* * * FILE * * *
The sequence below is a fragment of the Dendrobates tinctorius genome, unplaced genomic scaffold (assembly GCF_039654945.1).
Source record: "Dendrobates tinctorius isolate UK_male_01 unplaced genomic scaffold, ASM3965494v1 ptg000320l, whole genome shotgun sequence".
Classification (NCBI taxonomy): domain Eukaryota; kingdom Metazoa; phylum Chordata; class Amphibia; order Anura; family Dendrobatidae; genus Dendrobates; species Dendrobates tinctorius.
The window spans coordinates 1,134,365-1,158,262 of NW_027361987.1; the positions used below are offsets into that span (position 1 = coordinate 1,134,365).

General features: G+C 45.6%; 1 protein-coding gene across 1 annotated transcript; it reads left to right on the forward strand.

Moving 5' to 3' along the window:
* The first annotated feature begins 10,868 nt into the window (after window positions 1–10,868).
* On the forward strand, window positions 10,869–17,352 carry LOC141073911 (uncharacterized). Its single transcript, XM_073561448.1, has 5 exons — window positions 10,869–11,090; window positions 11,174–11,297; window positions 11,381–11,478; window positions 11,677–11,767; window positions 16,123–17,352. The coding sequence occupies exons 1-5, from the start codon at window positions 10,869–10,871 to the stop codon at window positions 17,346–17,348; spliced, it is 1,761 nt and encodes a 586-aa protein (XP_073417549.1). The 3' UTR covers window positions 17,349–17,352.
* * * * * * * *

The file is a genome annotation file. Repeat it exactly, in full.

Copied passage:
The sequence below is a fragment of the Dendrobates tinctorius genome, unplaced genomic scaffold (assembly GCF_039654945.1).
Source record: "Dendrobates tinctorius isolate UK_male_01 unplaced genomic scaffold, ASM3965494v1 ptg000320l, whole genome shotgun sequence".
Classification (NCBI taxonomy): domain Eukaryota; kingdom Metazoa; phylum Chordata; class Amphibia; order Anura; family Dendrobatidae; genus Dendrobates; species Dendrobates tinctorius.
The window spans coordinates 1,134,365-1,158,262 of NW_027361987.1; the positions used below are offsets into that span (position 1 = coordinate 1,134,365).

General features: G+C 45.6%; 1 protein-coding gene across 1 annotated transcript; it reads left to right on the forward strand.

Moving 5' to 3' along the window:
* The first annotated feature begins 10,868 nt into the window (after window positions 1–10,868).
* On the forward strand, window positions 10,869–17,352 carry LOC141073911 (uncharacterized). Its single transcript, XM_073561448.1, has 5 exons — window positions 10,869–11,090; window positions 11,174–11,297; window positions 11,381–11,478; window positions 11,677–11,767; window positions 16,123–17,352. The coding sequence occupies exons 1-5, from the start codon at window positions 10,869–10,871 to the stop codon at window positions 17,346–17,348; spliced, it is 1,761 nt and encodes a 586-aa protein (XP_073417549.1). The 3' UTR covers window positions 17,349–17,352.